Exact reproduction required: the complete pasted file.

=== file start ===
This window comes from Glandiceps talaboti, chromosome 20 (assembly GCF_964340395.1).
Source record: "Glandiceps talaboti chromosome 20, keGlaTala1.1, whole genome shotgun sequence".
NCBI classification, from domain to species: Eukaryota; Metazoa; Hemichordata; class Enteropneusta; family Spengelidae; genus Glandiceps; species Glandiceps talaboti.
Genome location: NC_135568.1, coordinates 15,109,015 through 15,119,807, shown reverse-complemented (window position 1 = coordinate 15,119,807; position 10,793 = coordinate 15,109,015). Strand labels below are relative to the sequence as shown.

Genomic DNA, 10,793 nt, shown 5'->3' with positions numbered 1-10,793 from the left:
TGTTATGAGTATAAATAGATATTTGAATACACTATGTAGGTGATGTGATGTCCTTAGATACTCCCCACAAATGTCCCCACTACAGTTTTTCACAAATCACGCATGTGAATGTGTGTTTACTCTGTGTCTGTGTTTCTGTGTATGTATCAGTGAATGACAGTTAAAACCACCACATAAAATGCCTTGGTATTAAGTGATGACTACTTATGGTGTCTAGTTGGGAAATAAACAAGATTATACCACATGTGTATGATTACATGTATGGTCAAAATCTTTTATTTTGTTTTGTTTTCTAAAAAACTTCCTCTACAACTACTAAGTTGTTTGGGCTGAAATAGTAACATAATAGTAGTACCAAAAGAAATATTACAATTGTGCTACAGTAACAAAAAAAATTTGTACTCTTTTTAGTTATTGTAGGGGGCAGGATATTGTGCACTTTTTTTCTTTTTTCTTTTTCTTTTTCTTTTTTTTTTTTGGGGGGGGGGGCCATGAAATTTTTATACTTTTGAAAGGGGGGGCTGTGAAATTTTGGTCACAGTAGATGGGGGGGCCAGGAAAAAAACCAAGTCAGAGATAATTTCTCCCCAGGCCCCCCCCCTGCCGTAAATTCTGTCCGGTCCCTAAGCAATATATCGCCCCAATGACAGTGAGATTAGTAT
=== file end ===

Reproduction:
This window comes from Glandiceps talaboti, chromosome 20 (assembly GCF_964340395.1).
Source record: "Glandiceps talaboti chromosome 20, keGlaTala1.1, whole genome shotgun sequence".
NCBI classification, from domain to species: Eukaryota; Metazoa; Hemichordata; class Enteropneusta; family Spengelidae; genus Glandiceps; species Glandiceps talaboti.
Genome location: NC_135568.1, coordinates 15,109,015 through 15,119,807, shown reverse-complemented (window position 1 = coordinate 15,119,807; position 10,793 = coordinate 15,109,015). Strand labels below are relative to the sequence as shown.

Genomic DNA, 10,793 nt, shown 5'->3' with positions numbered 1-10,793 from the left:
TGTTATGAGTATAAATAGATATTTGAATACACTATGTAGGTGATGTGATGTCCTTAGATACTCCCCACAAATGTCCCCACTACAGTTTTTCACAAATCACGCATGTGAATGTGTGTTTACTCTGTGTCTGTGTTTCTGTGTATGTATCAGTGAATGACAGTTAAAACCACCACATAAAATGCCTTGGTATTAAGTGATGACTACTTATGGTGTCTAGTTGGGAAATAAACAAGATTATACCACATGTGTATGATTACATGTATGGTCAAAATCTTTTATTTTGTTTTGTTTTCTAAAAAACTTCCTCTACAACTACTAAGTTGTTTGGGCTGAAATAGTAACATAATAGTAGTACCAAAAGAAATATTACAATTGTGCTACAGTAACAAAAAAAATTTGTACTCTTTTTAGTTATTGTAGGGGGCAGGATATTGTGCACTTTTTTTCTTTTTTCTTTTTCTTTTTCTTTTTTTTTTTTGGGGGGGGGGGCCATGAAATTTTTATACTTTTGAAAGGGGGGGCTGTGAAATTTTGGTCACAGTAGATGGGGGGGCCAGGAAAAAAACCAAGTCAGAGATAATTTCTCCCCAGGCCCCCCCCCTGCCGTAAATTCTGTCCGGTCCCTAAGCAATATATCGCCCCAATGACAGTGAGATTAGTAT